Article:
The Cremins lab investigates the epigenetic mechanisms regulating development and function of the mammalian central nervous system. We map and analyze neuronal epigenomes in three-dimensions using quantitative, genome-wide technologies. We also perturb epigenomes by employing state-of-the art genetic engineering strategies (e.g. CRISPR/Cas9, optoepigenetics). To test our hypotheses, we primarily use embryonic and induced pluripotent stem cell models of neuronal differentiation and disease. Our long-term goal is to discover how genome architecture controls genome function, applying this to study fundamental mechanisms controlling neuronal phenotype and, by extension, the onset and progression of neurodegenerative and neurodevelopmental disease states.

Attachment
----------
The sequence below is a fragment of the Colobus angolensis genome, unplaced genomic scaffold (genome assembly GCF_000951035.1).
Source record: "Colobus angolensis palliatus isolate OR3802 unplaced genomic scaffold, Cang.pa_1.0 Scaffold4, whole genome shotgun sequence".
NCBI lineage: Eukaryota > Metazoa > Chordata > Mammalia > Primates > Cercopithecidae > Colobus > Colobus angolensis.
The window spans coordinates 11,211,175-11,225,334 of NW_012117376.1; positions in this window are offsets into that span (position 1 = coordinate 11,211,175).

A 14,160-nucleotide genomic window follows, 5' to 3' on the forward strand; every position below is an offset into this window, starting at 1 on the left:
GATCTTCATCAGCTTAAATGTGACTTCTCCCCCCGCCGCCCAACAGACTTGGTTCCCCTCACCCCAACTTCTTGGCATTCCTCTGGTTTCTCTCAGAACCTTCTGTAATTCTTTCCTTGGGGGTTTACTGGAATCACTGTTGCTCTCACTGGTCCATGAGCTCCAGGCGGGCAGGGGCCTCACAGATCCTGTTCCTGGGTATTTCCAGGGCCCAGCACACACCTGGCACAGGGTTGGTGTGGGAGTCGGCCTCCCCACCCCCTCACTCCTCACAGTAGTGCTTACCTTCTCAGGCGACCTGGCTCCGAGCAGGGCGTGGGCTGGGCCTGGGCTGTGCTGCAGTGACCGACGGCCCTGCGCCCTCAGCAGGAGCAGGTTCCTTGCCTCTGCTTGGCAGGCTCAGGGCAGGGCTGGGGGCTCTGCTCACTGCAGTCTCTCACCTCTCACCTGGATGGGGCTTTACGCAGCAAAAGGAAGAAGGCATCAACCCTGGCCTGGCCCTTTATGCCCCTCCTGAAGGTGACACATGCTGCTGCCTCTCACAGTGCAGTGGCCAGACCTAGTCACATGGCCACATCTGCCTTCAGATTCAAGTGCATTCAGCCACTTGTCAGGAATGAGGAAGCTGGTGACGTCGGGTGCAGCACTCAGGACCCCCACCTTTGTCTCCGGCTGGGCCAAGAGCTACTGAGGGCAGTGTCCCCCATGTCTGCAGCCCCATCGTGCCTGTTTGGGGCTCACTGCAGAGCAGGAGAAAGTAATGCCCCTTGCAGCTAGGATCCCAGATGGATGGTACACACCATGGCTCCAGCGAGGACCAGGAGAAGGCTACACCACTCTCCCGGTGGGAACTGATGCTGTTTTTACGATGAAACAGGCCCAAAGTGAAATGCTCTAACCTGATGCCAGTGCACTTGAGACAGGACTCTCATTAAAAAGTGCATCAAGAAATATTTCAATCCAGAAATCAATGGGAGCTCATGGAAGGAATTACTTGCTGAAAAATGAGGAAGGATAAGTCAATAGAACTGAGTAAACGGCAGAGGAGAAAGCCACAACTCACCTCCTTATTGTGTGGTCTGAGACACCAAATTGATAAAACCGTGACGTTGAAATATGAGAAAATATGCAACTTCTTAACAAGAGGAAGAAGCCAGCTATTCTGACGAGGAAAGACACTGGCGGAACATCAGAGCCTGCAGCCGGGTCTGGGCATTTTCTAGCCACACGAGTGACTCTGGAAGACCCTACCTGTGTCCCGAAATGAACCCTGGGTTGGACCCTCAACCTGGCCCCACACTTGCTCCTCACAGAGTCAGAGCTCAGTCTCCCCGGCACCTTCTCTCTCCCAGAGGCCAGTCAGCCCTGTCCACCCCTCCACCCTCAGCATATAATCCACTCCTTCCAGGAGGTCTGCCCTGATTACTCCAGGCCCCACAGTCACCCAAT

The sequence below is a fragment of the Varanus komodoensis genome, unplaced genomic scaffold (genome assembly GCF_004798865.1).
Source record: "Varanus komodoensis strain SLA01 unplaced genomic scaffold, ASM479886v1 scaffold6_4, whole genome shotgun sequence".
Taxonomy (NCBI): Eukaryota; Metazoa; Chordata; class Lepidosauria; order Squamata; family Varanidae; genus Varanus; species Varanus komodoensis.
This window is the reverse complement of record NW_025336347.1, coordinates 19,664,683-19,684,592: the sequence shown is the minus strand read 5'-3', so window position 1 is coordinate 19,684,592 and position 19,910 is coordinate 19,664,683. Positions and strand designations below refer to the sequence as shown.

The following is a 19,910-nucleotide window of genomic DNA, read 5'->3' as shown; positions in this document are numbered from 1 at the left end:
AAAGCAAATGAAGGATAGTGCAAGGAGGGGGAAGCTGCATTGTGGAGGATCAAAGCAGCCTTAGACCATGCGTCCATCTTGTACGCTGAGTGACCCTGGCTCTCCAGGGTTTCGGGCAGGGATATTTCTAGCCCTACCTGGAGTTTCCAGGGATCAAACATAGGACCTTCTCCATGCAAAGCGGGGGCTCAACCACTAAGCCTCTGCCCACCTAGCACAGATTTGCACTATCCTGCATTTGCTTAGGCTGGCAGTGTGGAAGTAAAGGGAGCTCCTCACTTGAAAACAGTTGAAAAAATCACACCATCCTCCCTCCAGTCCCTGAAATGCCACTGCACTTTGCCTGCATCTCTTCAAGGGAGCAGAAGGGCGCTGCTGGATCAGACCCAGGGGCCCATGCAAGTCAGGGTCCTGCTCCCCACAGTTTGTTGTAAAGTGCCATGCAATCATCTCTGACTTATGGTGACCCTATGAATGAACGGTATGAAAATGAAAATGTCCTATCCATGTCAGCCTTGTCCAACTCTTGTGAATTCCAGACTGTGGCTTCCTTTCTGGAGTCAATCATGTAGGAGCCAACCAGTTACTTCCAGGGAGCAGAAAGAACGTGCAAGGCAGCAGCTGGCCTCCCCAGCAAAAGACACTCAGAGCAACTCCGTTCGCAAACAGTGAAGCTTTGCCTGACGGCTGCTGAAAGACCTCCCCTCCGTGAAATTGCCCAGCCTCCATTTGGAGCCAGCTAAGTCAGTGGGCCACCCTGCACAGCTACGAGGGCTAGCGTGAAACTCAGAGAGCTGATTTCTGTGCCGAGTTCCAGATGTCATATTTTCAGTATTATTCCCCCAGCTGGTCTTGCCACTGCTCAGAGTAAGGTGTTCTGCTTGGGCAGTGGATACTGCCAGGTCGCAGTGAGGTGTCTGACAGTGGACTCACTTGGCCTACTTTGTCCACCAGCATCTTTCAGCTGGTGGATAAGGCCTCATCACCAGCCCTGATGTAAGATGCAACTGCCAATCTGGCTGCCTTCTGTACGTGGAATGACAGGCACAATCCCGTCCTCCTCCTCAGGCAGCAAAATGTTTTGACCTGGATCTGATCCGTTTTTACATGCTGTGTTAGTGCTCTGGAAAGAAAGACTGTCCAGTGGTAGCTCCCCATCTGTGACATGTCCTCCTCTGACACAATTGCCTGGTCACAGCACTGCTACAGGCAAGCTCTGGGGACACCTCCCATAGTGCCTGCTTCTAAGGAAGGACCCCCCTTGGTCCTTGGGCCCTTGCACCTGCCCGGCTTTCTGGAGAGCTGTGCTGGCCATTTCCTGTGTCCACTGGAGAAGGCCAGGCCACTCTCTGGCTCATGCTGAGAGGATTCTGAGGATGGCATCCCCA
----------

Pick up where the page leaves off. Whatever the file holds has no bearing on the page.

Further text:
Linda Zhou, PhD wins the Saul Winegrad award for 2021 best thesis for Penn GCB.

Congratulations to Linda, Ken, Thomas, Chunmin, Ji Hun, Wanfeng, Kate, and Chuanbin for the posting of their new manuscript to BioRxiv.

Michael Guo wins an R25 NIH physician-scientist fellowship. Congratulations Mike!

The Lab has officially moved to a new lab space in the Clinical Research Building!

Lab receives two U01 grants from the 4D Nucleome Consortium.

The lab receives a grant from the Friedreich’s Ataxia Research Alliance.

Linda Zhou passes her PhD defense with flying colors. Congratulations Dr. Zhou!

Spencer Hawes has decided to join lab!

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Our work is supported by the New York Stem Cell Foundation, the Alfred P. Sloan Foundation, the National Science Foundation, an NIH New Innovator Award through the National Institute of Mental Health and the NIH 4D Nucleome Common Fund Initiative.